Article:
Buying a property is quite complex and challenging, with many hurdles faced by homebuyers along the way such as mortgage process and documentation, chains that can make a transaction collapse at the last minute. Not to mention the associated plethora of terminology and jargon…
Often it’s not enough just to have a simple asking price – other terms that are commonly used by estate agents and appear on property adverts include phrases such as ‘offers in excess of’, ‘guide price’, ‘price on application’ or ‘offers invited’
What do these mean?
Offers In Excess Of (OIEO)
An estate agent adds this phrase to the front of a price to indicate that they want offers higher than stated, such as ‘offers in excess of £600,000’.
There is a strategic reason behind: in doing so estate agents list the property in a lower price band in order to get more traction and views on property portals such as Rightmove and to try to entice potential buyers in the lower price brackets to come up higher and consider these properties.
‘Offers in Excess Of’ can consequently be interpreted as ‘it didn’t sell at the higher price, but the seller wants more than the next bracket down, so we (estate agent) will do OIEO to make the vendor believe they will get more, when they probably won’t’.
In reality, what this phrase means is that those selling the property ‘want more than what it’s worth’.
At the end of the day, let’s remind ourselves that a buyer decides what a property is worth, whilst the owner has the luxury of deciding if it’s enough or not.
One of the most common terms on property adverts is ‘a guide price’, which can also leave buyers wondering what to offer.
In essence, what this phrase is telling buyers is that the agent thinks it is worth this much, but ultimately they are not really sure.
Price On Application (POA)
One of the phrases often seen on expensive, prime residential and also off-market properties is ‘Price On Application’.
I particularly like this one, as it leaves room to so much interpretation, and overall confusion….
It tends to suggest a certain element of exclusivity about the property. And if one enquires about the price of the property, it is very much likely one cannot afford it.
In reality, it means that that the estate agent listing the property will want the details of interested buyers so he can contact them once the client has come back to his senses and a more realistic and sensible price can now be discussed.
It is not uncommon to see the phrase ‘Offers Invited’ populating on property listings.
In reality it means that the estate agent listing the property doesn’t actually have a clue about what price the property is worth and is instead relying on buyers to come with a proposed offer (‘You tell us’).
So buyers – What should you offer then?
As a potential interested buyer, you may be worried that if you don’t make an offer for the full asking price, or even in excess of the figure advertised on the property listing, your offer will be totally disregarded by the agent.
What offer should you make on a property you like?
As property finder and buying agent, here is my professional advice: you should offer what you believe the property is worth to you, in your eyes!
Keep in mind that estate agents are retained by the seller. And they act exclusively in the best interests of sellers. In fact, they have a fiduciary duty towards the seller, and so are legally obliged to act in their best interests. Their prime objective is to achieve the highest price possible for those clients – acting in the seller’s best interest, as required under their agency agreement.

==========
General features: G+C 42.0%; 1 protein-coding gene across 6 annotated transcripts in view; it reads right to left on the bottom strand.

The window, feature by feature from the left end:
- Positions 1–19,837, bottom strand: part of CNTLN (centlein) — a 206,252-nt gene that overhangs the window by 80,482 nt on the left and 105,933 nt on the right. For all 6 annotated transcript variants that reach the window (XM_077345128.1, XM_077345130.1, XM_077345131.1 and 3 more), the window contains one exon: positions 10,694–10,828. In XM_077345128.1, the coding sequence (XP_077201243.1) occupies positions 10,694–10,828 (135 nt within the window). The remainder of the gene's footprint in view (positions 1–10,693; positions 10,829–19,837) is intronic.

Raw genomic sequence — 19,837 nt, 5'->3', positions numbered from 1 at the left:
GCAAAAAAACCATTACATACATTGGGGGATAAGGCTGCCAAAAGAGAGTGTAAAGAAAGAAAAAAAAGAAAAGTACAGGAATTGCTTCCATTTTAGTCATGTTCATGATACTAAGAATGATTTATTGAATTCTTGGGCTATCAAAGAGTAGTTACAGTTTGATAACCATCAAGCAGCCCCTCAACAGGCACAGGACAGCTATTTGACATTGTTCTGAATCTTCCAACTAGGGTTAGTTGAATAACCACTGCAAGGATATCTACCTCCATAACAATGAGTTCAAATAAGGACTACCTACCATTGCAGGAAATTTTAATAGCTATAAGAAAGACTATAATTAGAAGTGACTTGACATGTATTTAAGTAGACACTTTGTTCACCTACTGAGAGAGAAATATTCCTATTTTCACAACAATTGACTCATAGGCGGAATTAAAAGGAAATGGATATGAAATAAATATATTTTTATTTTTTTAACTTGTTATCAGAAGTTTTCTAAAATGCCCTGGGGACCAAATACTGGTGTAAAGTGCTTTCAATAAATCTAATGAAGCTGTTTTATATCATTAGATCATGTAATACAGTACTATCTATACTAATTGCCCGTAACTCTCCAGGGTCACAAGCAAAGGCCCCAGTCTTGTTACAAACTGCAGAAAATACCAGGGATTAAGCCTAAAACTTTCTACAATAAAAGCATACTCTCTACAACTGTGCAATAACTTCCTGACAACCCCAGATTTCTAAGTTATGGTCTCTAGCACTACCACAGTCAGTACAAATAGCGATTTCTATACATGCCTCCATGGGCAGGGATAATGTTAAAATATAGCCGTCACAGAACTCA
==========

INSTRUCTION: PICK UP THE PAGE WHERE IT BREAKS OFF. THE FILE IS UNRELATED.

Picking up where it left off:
Make sure you stress all the possible advantages of your bid, and in particular that:
- you have an appointed property solicitor (choosing the right solicitor for your conveyance is the single most important thing you do as part of your property-buying journey),
- you have a mortgage agreed in principle (estate agents might require proof of mortgage in principle before submitting your offer to the seller),
- if you are a cash buyer, even better! Let the agent know about your buying position as your offer is also likely to be favoured over competing bids,
- your offer is not conditional of the sale of another property (hopefully),
- you can move the purchase and conveyancing process at a pace to suit the seller (some sellers might favour not the highest bid/offer but a buyer who can exchange contracts and complete within a set or preferred timeframe).
When submitting an offer, be prepared the best you can. Present your offer in the best possible way and give both the estate agent and seller the most confidence that you will deliver on the bid and the terms of your offer!
Lots of people link what they paid for a property to the original asking price, thinking the bigger the discount the better the deal. But they could not be more wrong: asking prices are not a statement of value!
The asking price is part of the marketing. When pitched correctly, it should attract potential buyers.
The asking price is NOT:
- An indication of value
- A statement of what the seller might accept
- Necessarily what the estate agent advised
- What a bank (or private lender) and a mortgage valuer might value it at.
Property buyers remember: a house is never more than what a buyer is willing to pay. But what a buyer is willing to pay is not fixed.
Asking prices are NOT a statement of value! Price is what you ask. Value is what you get.
Domus Holmes Property Finder is an independent property-buying agency providing a comprehensive property search and acquisition service to clients looking to buy a home or purchase an investment property in Bristol, Bath and the South West of England (Somerset, Gloucestershire and the Cotswolds) as well as West and Central London.
For a free, no obligation consultation and discussion about your property search, please contact Jerome and Claire on:
T: +44 (0) 117 973 3683
M: +44 (0) 7734 115 098